Object-Oriented Quantum Mechanics
Frank J. Kampas
One of the fundamental principles of object-oriented programming is that the internal structures of objects are private (hidden). The response of the objects to "messages" passed to them is independent of their internal structures. This is similar to the fact that measurements upon quantum mechanical states give definite results independent of the various ways in which the states may be represented (e.g., wave functions, vectors in a Hilbert space). This similarity is illustrated here by constructing objects which represent both the states of a quantum mechanical harmonic oscillator and the operators associated with measurements on those states.
Object-oriented programming can be implemented in Mathematica using Roman Maeder's package Classes.m (available from www.mathsource.com/Content/0205-186), which is described in [1, p. 60] and [2, p. 293]. First we load the package.
Now we can construct the simple harmonic oscillator class, sho. The class members are states of definite energy, described by two instance variables: a complex amplitude a and a nonnegative integer quantum number n.
· new is the constructor.
· amp and num return the amplitude and quantum number of the object.
· mult multiplies the amplitude of the state by a constant.
· raise and lower increase and decrease the quantum number, respectively.
· The energy function corresponds to measuring the energy of the state and returns the state multiplied by its energy. is Planck's constant divided by , and is the radial frequency of the corresponding classical harmonic oscillator.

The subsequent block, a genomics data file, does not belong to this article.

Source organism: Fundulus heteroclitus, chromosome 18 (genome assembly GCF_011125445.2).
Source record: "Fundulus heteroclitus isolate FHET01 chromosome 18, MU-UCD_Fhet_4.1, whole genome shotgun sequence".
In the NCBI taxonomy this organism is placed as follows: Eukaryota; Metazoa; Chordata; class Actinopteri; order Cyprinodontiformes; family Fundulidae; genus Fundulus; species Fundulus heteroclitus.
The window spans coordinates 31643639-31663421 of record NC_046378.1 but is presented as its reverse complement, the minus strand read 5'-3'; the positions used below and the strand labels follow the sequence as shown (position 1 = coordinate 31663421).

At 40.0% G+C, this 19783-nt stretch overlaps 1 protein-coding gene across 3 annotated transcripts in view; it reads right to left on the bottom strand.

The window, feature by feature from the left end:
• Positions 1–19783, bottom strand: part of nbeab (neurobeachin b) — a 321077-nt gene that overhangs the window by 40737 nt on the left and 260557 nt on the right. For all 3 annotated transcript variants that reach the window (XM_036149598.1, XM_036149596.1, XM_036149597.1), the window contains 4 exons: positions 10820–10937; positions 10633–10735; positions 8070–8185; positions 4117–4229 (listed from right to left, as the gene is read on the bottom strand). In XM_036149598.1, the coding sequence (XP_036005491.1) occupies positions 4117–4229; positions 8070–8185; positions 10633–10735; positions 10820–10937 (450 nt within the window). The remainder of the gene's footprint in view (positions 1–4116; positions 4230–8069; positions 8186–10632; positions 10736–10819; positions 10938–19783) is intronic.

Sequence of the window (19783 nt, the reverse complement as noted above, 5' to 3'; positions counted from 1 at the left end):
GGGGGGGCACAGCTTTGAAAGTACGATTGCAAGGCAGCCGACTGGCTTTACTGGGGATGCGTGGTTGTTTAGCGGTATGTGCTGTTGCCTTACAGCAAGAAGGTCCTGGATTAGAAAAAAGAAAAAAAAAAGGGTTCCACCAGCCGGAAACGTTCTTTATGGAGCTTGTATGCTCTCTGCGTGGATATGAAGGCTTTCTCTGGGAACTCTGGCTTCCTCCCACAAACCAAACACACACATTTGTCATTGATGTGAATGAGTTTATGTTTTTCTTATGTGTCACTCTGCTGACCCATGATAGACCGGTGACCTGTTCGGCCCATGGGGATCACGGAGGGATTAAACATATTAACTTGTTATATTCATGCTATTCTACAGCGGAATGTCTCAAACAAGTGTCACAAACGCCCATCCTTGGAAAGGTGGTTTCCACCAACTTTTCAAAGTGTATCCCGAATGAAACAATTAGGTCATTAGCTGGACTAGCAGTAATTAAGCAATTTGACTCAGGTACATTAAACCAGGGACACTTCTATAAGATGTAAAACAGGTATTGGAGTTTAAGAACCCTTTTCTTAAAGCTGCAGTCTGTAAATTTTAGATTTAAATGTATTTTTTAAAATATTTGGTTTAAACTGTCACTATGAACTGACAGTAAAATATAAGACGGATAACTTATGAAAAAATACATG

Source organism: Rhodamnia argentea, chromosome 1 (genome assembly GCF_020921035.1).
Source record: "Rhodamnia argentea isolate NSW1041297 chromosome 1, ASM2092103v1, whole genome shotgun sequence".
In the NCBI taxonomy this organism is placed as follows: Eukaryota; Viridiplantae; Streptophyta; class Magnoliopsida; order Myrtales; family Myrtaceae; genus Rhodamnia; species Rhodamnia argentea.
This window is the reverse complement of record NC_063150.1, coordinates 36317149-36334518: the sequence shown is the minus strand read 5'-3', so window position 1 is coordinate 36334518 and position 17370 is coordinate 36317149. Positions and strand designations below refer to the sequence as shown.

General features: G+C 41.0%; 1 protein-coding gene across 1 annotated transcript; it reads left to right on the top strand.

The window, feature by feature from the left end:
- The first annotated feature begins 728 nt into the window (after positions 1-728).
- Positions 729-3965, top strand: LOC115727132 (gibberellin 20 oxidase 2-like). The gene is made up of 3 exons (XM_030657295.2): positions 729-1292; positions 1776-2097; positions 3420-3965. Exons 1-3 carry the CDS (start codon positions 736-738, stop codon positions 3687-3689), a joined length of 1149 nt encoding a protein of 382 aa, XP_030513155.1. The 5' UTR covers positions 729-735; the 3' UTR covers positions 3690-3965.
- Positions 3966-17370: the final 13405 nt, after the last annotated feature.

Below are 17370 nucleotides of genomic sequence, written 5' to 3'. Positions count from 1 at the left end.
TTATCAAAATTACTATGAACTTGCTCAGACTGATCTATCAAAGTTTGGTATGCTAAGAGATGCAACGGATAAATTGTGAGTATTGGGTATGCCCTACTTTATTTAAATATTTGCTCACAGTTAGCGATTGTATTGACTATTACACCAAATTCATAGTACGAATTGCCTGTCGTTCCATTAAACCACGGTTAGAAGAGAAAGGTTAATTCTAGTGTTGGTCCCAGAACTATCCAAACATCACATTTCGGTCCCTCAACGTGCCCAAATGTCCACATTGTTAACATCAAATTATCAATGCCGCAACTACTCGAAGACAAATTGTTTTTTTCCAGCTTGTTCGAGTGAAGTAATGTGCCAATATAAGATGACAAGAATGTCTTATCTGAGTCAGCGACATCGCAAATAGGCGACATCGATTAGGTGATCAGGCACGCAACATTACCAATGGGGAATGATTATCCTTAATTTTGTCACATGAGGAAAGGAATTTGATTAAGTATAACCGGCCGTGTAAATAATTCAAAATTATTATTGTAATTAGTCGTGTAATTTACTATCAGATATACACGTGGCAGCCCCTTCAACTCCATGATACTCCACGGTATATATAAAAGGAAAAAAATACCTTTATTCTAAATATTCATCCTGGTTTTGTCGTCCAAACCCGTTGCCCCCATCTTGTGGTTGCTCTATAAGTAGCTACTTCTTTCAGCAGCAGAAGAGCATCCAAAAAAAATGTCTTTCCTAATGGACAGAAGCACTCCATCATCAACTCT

· inprd returns the inner product of two states. The inner product of states and is designated by in Dirac bracket notation [3, p. 19].
Note that the raising and lowering operators do not correspond to physical variables, but will be useful for defining other functions. Also note that the states are not normalized unless the magnitude of a is 1.
We use a simple trick for computing the complex conjugate of complex expressions involving real variables using a replacement rule.
The Dirac bracket notation can be implemented using the Notation package.
It is also useful to have a notation for mult.
The following steps illustrate the construction of a state s with an amplitude of 1 and a quantum number of 2, and the determination of the expectation value of its energy, which is in Dirac notation.
The next step is the construction of a class whose members are linear combinations of states with definite energy. Members of class lincom are sequences of objects of type sho.
· new is the constructor.
· states returns a list of the sho components making up a variable of type lincom.
· mult and inprd are similar to the functions in class sho and are based upon them.
· The functions x and p are the position and momentum operators, respectively.
Using the two classes, it is possible to calculate the matrix elements of the x and p operators, which are defined as and , where and are states with amplitude 1 and quantum numbers and , respectively.
Single energy state members of the class lincom are constructed first.
The following are scaled matrix representations of x and p (see [4, p. 103]).
It is also possible to construct time-dependent states s(i, t) after constructing a function which gives the energy of a state with quantum number i.
Constructing an equal mixture of the two states s(0, t) and s(1, t),
we compute the expectation value of the position operator, .
We see that oscillates back and forth at frequency .
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